6. We think that the words ' two parties' in the phrase two parties are entitled to recover sums of money from each other' in Order XXI, Rule 19, means the two parties or sets of parties who are parties not only to the suit in which the decree was passed but also to the application referred to in the opening sentence of the rule. In the present case the application is directed only against the 1st defendant and hence in applying the provisions of Order XXI, Rule 19, the two parties to be considered as entitled to recover sums of money from each other' are the plaintiff and the 1st defendant only. The old Section 247 did not contain the words where application is made to a Court for the execution of a decree' which have been inserted in the present Order XXI, Rule 19. It may be that the second defendant may not care to recover the costs due to him alone by the plaintiff. If he applies for execution, then, of course, as between him and the plaintiff the Court would be bound to enter satisfaction for the smaller sum of Rs. 800 and odd due to the plaintiff by 2nd defendant (jointly and severally with the 1st defendant) and to set it off towards the sum of Rs. 1,000 and odd due to the 2nd defendant. When satisfaction is so entered, the plaintiff cannot continue the execution for that smaller sum of Rs. 800 and odd under the present application against the 1st defendant alone, as satisfaction for the smaller sum entered upon the 2nd defendant's application for execution would ipso facto enure as satisfaction in the 1st defendant's favour also. In that case, the 2nd defendant would be entitled to take out execution only for the difference between the Rs. 1,000 and odd and the Rs. 800 and odd.
7. If the 2nd defendant had first applied for execution against the plaintiff for the Rs. 1,000 and odd, or if the plaintiff had first applied for execution against the 2nd defendant for Rs. 1,200 and odd, then only Rs. 200 and odd would have remained due to the plaintiff against both the defendants Nos. 1 and 2, and the 1st defendant to whom Rs. 400 and odd was due by the plaintiff would in that case have been the party entitled to take out execution against the plaintiff for the difference of Rs. 200 and odd between the Rs. 400 and odd due to 1st defendant and the Rs. 200 and odd due to the plaintiff. That there would be a difference in the person entitled to execute for the above-mentioned balance of Rs. 200 and odd (namely, whether it is to be the 1st or the 2nd defendant), and that it should depend upon whether (1) the plaintiff or the 1st defendant first put in an application for execution (one against the other) or whether (2) the plaintiff or the 2nd defendant put in an application for execution (one against the other) is no doubt an anomaly; but we think that under the provisions of Order XXI, Rule 19, which necessitates an application as a preliminary condition of the exercise of the power and duty of the Court to enter satisfaction of the smaller sum between the parties to the application, such a result follows. Any other construction of the section would lead to more serious anomalies and inconveniences,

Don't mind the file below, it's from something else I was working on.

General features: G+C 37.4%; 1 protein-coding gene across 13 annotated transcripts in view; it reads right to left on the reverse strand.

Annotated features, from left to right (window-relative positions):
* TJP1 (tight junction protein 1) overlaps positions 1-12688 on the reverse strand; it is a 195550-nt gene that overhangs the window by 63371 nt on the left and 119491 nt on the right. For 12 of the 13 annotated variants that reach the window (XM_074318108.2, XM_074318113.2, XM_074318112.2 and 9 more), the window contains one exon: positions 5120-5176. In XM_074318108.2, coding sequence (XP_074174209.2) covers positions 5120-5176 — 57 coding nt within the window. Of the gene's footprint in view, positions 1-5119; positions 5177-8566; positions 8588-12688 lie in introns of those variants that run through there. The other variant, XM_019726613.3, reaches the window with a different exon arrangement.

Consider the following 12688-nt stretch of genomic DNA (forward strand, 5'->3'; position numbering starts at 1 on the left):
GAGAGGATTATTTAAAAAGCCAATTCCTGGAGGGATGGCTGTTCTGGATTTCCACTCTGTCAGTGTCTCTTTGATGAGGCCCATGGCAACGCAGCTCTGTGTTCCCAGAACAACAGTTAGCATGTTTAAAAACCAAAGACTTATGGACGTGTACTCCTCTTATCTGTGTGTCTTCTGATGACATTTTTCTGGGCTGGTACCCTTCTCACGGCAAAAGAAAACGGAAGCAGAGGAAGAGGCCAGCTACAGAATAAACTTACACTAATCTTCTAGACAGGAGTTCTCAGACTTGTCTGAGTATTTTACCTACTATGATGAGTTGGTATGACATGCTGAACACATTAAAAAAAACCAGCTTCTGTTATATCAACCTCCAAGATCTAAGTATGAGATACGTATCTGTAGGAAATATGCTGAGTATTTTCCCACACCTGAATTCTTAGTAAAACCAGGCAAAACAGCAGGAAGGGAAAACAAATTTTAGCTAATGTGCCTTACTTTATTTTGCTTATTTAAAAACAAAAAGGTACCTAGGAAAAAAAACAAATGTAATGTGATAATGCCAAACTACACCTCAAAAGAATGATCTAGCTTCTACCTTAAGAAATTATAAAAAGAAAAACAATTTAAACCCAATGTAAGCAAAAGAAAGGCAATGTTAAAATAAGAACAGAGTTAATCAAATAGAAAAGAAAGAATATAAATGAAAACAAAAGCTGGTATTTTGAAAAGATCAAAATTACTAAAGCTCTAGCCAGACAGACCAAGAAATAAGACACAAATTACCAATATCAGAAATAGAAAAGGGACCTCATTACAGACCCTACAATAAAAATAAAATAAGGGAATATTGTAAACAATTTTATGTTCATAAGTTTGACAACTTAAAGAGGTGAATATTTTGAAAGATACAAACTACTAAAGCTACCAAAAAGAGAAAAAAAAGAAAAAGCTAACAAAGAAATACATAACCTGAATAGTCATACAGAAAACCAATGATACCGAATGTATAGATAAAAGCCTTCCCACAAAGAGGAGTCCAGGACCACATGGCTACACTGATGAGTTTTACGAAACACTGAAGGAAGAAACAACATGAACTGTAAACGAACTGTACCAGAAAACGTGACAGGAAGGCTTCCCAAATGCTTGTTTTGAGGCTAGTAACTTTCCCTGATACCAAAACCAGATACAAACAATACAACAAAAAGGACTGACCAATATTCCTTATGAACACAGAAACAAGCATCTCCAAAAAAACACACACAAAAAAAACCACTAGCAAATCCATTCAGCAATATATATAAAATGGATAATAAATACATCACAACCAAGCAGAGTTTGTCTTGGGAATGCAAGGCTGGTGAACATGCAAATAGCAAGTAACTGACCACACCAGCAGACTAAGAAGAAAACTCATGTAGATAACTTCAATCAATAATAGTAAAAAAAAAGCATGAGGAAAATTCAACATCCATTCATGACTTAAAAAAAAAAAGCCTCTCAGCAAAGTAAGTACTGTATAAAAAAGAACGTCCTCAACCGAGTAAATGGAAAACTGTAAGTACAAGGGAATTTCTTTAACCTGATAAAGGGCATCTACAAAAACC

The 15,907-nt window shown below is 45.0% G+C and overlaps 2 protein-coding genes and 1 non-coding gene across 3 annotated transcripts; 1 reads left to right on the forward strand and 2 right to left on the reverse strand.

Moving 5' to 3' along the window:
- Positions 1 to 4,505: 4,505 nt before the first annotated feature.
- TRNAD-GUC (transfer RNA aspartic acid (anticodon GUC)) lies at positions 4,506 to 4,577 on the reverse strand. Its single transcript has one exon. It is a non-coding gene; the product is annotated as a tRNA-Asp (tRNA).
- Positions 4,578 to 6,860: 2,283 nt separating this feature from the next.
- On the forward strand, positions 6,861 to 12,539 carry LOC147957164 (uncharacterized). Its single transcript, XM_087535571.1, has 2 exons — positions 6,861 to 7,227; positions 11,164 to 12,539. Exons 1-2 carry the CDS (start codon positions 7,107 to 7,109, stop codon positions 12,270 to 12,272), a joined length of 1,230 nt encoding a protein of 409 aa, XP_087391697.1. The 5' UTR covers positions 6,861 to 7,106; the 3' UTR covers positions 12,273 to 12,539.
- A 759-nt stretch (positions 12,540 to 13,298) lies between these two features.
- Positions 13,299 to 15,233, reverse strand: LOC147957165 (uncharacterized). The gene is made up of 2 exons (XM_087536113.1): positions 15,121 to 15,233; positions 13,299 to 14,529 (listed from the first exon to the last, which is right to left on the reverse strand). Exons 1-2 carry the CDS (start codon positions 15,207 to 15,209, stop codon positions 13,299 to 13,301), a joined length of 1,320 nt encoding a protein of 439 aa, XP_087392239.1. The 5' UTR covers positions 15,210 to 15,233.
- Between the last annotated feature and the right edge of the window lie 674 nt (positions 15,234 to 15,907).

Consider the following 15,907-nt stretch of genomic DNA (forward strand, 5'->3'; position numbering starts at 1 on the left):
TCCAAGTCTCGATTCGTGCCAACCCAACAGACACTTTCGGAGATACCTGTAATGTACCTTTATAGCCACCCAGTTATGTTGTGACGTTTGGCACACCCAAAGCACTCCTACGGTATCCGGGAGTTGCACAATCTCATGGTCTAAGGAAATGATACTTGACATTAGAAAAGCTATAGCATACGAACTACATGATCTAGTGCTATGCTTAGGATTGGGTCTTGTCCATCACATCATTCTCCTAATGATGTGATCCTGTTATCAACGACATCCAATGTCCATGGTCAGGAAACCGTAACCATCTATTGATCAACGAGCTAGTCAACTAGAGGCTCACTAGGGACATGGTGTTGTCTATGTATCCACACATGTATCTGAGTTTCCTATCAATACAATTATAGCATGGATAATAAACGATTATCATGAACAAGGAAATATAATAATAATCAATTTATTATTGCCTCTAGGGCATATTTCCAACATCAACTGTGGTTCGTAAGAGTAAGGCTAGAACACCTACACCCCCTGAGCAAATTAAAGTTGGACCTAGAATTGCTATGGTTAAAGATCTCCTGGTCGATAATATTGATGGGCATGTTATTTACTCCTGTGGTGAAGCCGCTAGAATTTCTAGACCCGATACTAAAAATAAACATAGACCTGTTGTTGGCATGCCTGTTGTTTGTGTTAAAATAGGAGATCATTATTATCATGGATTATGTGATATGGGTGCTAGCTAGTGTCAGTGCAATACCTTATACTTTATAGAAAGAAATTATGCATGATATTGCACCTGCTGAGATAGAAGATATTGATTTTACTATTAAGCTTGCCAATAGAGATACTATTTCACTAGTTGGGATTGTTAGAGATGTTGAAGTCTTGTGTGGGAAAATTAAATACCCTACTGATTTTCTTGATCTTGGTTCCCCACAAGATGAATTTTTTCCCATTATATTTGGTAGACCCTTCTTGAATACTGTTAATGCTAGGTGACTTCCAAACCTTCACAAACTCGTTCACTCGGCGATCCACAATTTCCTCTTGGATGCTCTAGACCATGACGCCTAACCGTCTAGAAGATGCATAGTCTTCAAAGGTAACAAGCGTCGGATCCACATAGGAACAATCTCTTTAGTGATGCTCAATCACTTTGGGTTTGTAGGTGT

8. It was alleged in the course of the arguments that the 2nd defendant had since applied against the plaintiff for execution but there is nothing on the record to show it, and we have no doubt that the Court would action that application according to law, and it may be that the plaintiff's present application against the 1st defendant cannot proceed further if the Court, in so acting, has to enter satisfaction to the plaintiff's claim. On the materials before us, we must set aside the District Judge's order and direct him to restore Execution Petition No. 55 of 1914 to the file and dispose of it according to law.
9. As the plaintiff is complicating the proceedings in execution by not applying for execution against both the defendants which he could legally do and thus in a simple manner get satisfaction of his decree (he could even have filed two separate applications one against the 1st defendant and the other against the 2nd defendant in any order he pleased so as to favour the one or the other as regards the claim for execution for the balance against him), we make no order as to the costs of this appeal.